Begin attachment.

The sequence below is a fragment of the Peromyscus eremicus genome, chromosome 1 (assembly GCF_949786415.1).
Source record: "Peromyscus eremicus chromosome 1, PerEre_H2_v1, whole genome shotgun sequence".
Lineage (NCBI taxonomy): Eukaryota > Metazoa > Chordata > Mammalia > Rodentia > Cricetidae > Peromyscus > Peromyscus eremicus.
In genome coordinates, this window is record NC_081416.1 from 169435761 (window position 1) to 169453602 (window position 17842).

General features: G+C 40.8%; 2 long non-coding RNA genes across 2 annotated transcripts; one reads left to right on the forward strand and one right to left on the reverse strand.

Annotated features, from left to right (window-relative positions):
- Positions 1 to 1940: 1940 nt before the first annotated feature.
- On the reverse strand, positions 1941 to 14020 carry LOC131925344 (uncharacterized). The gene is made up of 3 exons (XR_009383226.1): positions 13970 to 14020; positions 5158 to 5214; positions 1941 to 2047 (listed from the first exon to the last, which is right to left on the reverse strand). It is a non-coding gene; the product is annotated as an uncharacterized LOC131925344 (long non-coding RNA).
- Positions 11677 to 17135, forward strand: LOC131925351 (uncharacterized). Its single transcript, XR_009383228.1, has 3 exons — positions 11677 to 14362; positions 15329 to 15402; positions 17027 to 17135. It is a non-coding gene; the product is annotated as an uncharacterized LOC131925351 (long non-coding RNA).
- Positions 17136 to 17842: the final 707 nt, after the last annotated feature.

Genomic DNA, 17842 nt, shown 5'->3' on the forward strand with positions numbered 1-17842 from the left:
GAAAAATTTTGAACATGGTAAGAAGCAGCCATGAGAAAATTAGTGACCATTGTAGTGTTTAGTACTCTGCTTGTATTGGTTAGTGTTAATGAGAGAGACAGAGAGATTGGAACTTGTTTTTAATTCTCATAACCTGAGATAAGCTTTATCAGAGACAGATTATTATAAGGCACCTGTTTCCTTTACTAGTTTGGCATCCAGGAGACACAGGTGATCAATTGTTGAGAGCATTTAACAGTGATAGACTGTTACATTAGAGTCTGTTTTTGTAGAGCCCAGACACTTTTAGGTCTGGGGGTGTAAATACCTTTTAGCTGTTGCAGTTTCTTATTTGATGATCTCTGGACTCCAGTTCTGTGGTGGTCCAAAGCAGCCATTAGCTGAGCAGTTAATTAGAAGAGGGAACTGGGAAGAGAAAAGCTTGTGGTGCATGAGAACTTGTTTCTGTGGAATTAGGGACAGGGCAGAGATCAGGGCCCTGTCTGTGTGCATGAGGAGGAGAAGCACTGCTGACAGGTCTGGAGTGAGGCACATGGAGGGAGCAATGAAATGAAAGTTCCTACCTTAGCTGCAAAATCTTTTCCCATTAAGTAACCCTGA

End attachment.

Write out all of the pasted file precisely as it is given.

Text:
The sequence below is a fragment of the Peromyscus eremicus genome, chromosome 1 (assembly GCF_949786415.1).
Source record: "Peromyscus eremicus chromosome 1, PerEre_H2_v1, whole genome shotgun sequence".
Lineage (NCBI taxonomy): Eukaryota > Metazoa > Chordata > Mammalia > Rodentia > Cricetidae > Peromyscus > Peromyscus eremicus.
In genome coordinates, this window is record NC_081416.1 from 169435761 (window position 1) to 169453602 (window position 17842).

General features: G+C 40.8%; 2 long non-coding RNA genes across 2 annotated transcripts; one reads left to right on the forward strand and one right to left on the reverse strand.

Annotated features, from left to right (window-relative positions):
- Positions 1 to 1940: 1940 nt before the first annotated feature.
- On the reverse strand, positions 1941 to 14020 carry LOC131925344 (uncharacterized). The gene is made up of 3 exons (XR_009383226.1): positions 13970 to 14020; positions 5158 to 5214; positions 1941 to 2047 (listed from the first exon to the last, which is right to left on the reverse strand). It is a non-coding gene; the product is annotated as an uncharacterized LOC131925344 (long non-coding RNA).
- Positions 11677 to 17135, forward strand: LOC131925351 (uncharacterized). Its single transcript, XR_009383228.1, has 3 exons — positions 11677 to 14362; positions 15329 to 15402; positions 17027 to 17135. It is a non-coding gene; the product is annotated as an uncharacterized LOC131925351 (long non-coding RNA).
- Positions 17136 to 17842: the final 707 nt, after the last annotated feature.

Genomic DNA, 17842 nt, shown 5'->3' on the forward strand with positions numbered 1-17842 from the left:
GAAAAATTTTGAACATGGTAAGAAGCAGCCATGAGAAAATTAGTGACCATTGTAGTGTTTAGTACTCTGCTTGTATTGGTTAGTGTTAATGAGAGAGACAGAGAGATTGGAACTTGTTTTTAATTCTCATAACCTGAGATAAGCTTTATCAGAGACAGATTATTATAAGGCACCTGTTTCCTTTACTAGTTTGGCATCCAGGAGACACAGGTGATCAATTGTTGAGAGCATTTAACAGTGATAGACTGTTACATTAGAGTCTGTTTTTGTAGAGCCCAGACACTTTTAGGTCTGGGGGTGTAAATACCTTTTAGCTGTTGCAGTTTCTTATTTGATGATCTCTGGACTCCAGTTCTGTGGTGGTCCAAAGCAGCCATTAGCTGAGCAGTTAATTAGAAGAGGGAACTGGGAAGAGAAAAGCTTGTGGTGCATGAGAACTTGTTTCTGTGGAATTAGGGACAGGGCAGAGATCAGGGCCCTGTCTGTGTGCATGAGGAGGAGAAGCACTGCTGACAGGTCTGGAGTGAGGCACATGGAGGGAGCAATGAAATGAAAGTTCCTACCTTAGCTGCAAAATCTTTTCCCATTAAGTAACCCTGA